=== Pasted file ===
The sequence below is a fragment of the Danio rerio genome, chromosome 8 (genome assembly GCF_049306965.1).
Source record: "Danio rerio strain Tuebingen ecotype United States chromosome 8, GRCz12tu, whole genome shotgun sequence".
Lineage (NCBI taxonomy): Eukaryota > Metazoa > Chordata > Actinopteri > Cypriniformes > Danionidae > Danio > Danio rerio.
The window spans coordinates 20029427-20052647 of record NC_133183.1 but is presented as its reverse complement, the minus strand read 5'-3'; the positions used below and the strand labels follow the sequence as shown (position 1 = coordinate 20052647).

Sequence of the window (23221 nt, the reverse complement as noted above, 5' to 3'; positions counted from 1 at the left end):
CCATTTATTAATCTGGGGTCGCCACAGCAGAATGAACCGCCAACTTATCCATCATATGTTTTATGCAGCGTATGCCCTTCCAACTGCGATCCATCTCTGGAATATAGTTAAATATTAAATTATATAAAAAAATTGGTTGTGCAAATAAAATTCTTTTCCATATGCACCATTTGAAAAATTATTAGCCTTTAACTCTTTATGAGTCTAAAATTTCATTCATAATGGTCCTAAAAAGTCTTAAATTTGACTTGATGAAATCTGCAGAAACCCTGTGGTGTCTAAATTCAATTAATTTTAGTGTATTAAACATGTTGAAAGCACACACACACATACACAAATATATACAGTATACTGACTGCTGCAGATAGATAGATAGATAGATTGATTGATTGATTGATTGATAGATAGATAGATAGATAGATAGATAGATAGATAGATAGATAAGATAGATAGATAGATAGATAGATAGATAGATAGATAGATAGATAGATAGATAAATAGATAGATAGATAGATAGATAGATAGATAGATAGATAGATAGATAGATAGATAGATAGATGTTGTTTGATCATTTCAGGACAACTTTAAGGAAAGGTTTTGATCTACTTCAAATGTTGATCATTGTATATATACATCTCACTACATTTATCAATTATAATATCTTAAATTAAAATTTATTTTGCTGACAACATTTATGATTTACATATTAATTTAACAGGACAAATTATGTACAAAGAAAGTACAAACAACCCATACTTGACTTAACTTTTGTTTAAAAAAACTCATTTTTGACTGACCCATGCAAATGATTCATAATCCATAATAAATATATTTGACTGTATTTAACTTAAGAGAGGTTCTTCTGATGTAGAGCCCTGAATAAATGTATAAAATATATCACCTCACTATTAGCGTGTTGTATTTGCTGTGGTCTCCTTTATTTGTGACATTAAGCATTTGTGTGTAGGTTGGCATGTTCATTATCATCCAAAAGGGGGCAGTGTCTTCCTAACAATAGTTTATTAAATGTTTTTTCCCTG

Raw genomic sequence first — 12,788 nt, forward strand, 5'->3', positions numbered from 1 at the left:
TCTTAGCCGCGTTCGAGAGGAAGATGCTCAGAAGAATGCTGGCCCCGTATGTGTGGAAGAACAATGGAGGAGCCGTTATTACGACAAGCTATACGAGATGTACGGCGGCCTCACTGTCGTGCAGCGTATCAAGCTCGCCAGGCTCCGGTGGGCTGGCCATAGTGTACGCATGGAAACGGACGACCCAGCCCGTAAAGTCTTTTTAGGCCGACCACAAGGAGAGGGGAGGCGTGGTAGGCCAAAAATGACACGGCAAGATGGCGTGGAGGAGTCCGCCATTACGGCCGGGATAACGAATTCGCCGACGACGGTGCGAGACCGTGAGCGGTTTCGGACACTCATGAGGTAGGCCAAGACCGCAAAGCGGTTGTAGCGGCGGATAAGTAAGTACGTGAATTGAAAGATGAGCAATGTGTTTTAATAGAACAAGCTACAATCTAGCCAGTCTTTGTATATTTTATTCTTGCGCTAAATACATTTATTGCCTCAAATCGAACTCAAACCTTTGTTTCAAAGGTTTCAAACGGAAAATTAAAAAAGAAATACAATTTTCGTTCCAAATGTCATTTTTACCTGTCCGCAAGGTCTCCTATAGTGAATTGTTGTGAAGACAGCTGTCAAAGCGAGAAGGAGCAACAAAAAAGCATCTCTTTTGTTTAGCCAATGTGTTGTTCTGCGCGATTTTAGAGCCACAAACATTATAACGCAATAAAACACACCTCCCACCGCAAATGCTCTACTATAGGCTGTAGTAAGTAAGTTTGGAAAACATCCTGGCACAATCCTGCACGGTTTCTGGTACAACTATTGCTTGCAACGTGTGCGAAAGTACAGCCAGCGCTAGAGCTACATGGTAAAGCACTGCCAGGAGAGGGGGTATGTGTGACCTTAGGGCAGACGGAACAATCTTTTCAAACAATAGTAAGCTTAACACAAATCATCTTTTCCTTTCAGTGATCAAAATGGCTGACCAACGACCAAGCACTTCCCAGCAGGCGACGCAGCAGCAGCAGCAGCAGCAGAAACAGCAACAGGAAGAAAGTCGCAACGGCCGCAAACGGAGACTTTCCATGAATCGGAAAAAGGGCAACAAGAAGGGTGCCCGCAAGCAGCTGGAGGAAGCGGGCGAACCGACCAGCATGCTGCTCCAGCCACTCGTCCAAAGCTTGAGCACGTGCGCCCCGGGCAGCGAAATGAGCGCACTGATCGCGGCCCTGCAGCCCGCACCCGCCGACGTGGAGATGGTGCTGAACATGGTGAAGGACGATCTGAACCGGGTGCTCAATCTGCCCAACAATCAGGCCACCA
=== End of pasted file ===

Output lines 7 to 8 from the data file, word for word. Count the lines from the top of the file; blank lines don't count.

Raw genomic sequence first — 12,788 nt, forward strand, 5'->3', positions numbered from 1 at the left:
TCTTAGCCGCGTTCGAGAGGAAGATGCTCAGAAGAATGCTGGCCCCGTATGTGTGGAAGAACAATGGAGGAGCCGTTATTACGACAAGCTATACGAGATGTACGGCGGCCTCACTGTCGTGCAGCGTATCAAGCTCGCCAGGCTCCGGTGGGCTGGCCATAGTGTACGCATGGAAACGGACGACCCAGCCCGTAAAGTCTTTTTAGGCCGACCACAAGGAGAGGGGAGGCGTGGTAGGCCAAAAATGACACGGCAAGATGGCGTGGAGGAGTCCGCCATTACGGCCGGGATAACGAATTCGCCGACGACGGTGCGAGACCGTGAGCGGTTTCGGACACTCATGAGGTAGGCCAAGACCGCAAAGCGGTTGTAGCGGCGGATAAGTAAGTACGTGAATTGAAAGATGAGCAATGTGTTTTAATAGAACAAGCTACAATCTAGCCAGTCTTTGTATATTTTATTCTTGCGCTAAATACATTTATTGCCTCAAATCGAACTCAAACCTTTGTTTCAAAGGTTTCAAACGGAAAATTAAAAAAGAAATACAATTTTCGTTCCAAATGTCATTTTTACCTGTCCGCAAGGTCTCCTATAGTGAATTGTTGTGAAGACAGCTGTCAAAGCGAGAAGGAGCAACAAAAAAGCATCTCTTTTGTTTAGCCAATGTGTTGTTCTGCGCGATTTTAGAGCCACAAACATTATAACGCAATAAAACACACCTCCCACCGCAAATGCTCTACTATAGGCTGTAGTAAGTAAGTTTGGAAAACATCCTGGCACAATCCTGCACGGTTTCTGGTACAACTATTGCTTGCAACGTGTGCGAAAGTACAGCCAGCGCTAGAGCTACATGGTAAAGCACTGCCAGGAGAGGGGGTATGTGTGACCTTAGGGCAGACGGAACAATCTTTTCAAACAATAGTAAGCTTAACACAAATCATCTTTTCCTTTCAGTGATCAAAATGGCTGACCAACGACCAAGCACTTCCCAGCAGGCGACGCAGCAGCAGCAGCAGCAGCAGAAACAGCAACAGGAAGAAAGTCGCAACGGCCGCAAACGGAGACTTTCCATGAATCGGAAAAAGGGCAACAAGAAGGGTGCCCGCAAGCAGCTGGAGGAAGCGGGCGAACCGACCAGCATGCTGCTCCAGCCACTCGTCCAAAGCTTGAGCACGTGCGCCCCGGGCAGCGAAATGAGCGCACTGATCGCGGCCCTGCAGCCCGCACCCGCCGACGTGGAGATGGTGCTGAACATGGTGAAGGACGATCTGAACCGGGTGCTCAATCTGCCCAACAATCAGGCCACCA